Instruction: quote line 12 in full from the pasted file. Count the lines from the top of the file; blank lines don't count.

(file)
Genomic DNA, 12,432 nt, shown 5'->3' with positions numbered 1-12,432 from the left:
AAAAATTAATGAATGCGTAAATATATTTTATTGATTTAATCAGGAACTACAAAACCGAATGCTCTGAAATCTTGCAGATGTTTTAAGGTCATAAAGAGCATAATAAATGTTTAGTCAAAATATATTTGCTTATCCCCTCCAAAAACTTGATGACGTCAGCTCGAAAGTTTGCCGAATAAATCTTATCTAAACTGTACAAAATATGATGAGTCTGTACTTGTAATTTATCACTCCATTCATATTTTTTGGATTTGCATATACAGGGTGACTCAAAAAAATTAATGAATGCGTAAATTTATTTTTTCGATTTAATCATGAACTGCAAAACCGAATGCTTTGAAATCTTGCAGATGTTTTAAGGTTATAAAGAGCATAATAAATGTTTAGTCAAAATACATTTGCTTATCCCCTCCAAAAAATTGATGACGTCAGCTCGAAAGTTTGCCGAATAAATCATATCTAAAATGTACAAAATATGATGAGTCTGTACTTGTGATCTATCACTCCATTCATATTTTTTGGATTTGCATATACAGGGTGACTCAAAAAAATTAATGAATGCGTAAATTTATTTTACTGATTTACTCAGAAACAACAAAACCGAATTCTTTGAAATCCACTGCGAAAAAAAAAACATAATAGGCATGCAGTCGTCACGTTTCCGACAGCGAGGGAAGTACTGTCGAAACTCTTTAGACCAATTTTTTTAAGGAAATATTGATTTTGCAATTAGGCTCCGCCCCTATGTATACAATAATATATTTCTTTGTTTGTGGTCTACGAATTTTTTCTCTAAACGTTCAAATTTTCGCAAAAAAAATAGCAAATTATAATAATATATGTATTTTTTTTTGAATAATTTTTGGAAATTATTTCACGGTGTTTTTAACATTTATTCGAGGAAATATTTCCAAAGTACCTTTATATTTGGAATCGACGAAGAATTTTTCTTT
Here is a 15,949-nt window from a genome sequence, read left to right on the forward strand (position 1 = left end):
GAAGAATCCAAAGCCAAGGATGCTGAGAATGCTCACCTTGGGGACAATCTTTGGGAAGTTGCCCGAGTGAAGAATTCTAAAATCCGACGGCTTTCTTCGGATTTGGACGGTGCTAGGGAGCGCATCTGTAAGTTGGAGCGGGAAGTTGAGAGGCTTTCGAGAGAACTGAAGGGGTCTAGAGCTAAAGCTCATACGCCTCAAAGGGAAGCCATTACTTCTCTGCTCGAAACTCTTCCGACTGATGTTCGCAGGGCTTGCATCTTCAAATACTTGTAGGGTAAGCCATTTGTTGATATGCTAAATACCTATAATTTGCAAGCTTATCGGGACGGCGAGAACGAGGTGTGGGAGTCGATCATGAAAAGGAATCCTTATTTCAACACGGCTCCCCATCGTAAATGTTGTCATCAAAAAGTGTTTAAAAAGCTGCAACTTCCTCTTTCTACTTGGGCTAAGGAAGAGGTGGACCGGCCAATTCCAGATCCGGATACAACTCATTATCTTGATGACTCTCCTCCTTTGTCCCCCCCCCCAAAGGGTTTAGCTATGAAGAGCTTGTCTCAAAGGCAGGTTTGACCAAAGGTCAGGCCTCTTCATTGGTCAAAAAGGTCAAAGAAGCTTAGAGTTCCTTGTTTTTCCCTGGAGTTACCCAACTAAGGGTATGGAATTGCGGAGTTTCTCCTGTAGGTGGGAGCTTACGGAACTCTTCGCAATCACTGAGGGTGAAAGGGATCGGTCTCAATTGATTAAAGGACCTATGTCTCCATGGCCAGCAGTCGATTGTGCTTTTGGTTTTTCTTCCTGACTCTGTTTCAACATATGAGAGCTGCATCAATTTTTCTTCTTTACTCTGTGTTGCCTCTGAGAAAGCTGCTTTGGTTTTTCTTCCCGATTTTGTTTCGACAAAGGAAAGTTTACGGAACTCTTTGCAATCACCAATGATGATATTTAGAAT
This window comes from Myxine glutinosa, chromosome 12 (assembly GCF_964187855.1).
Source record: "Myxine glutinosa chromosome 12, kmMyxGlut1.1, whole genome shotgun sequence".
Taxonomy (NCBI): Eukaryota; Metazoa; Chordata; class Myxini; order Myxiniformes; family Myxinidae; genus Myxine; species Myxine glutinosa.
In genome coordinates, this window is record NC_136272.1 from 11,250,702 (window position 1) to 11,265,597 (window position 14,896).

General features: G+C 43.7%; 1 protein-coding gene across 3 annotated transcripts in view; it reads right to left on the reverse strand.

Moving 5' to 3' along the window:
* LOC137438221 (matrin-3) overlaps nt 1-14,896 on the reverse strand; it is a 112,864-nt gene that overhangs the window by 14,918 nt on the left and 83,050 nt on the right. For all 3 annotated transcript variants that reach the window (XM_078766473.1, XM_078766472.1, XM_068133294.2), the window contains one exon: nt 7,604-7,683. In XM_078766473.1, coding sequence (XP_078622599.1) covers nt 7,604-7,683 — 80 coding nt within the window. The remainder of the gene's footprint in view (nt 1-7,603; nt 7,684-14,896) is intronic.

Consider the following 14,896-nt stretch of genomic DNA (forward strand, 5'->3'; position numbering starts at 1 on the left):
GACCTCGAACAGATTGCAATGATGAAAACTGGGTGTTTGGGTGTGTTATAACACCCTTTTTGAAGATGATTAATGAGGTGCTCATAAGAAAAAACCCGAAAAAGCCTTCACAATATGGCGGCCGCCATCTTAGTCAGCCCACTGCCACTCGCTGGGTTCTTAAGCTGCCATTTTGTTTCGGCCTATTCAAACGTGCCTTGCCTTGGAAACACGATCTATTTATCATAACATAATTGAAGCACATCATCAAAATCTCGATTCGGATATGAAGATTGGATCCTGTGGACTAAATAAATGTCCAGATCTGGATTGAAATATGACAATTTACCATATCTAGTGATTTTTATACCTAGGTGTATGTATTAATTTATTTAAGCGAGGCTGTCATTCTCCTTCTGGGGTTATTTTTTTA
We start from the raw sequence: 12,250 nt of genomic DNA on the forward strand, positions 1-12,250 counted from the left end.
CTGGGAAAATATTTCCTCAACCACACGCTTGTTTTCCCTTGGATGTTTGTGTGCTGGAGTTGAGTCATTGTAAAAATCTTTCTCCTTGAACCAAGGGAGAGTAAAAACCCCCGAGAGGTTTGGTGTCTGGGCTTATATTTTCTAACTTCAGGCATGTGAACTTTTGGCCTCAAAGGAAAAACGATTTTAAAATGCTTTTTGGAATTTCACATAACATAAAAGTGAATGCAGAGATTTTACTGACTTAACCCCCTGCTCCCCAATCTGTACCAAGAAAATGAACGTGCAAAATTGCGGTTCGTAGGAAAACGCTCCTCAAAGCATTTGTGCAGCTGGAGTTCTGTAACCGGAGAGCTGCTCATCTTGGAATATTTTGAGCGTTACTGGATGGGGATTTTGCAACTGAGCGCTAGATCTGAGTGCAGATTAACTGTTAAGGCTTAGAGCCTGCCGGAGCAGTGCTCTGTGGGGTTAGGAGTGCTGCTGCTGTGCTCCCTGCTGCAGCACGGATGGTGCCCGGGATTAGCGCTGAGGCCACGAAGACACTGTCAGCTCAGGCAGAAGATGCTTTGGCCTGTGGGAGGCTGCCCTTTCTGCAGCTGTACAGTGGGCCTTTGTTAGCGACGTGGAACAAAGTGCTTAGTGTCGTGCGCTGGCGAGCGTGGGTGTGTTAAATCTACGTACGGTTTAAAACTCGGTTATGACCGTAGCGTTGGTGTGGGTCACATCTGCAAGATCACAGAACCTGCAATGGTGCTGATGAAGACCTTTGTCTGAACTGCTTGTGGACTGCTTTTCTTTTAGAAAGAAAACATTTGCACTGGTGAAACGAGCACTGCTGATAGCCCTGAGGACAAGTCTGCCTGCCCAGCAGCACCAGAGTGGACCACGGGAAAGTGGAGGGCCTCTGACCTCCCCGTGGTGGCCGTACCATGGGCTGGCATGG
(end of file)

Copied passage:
Consider the following 14,896-nt stretch of genomic DNA (forward strand, 5'->3'; position numbering starts at 1 on the left):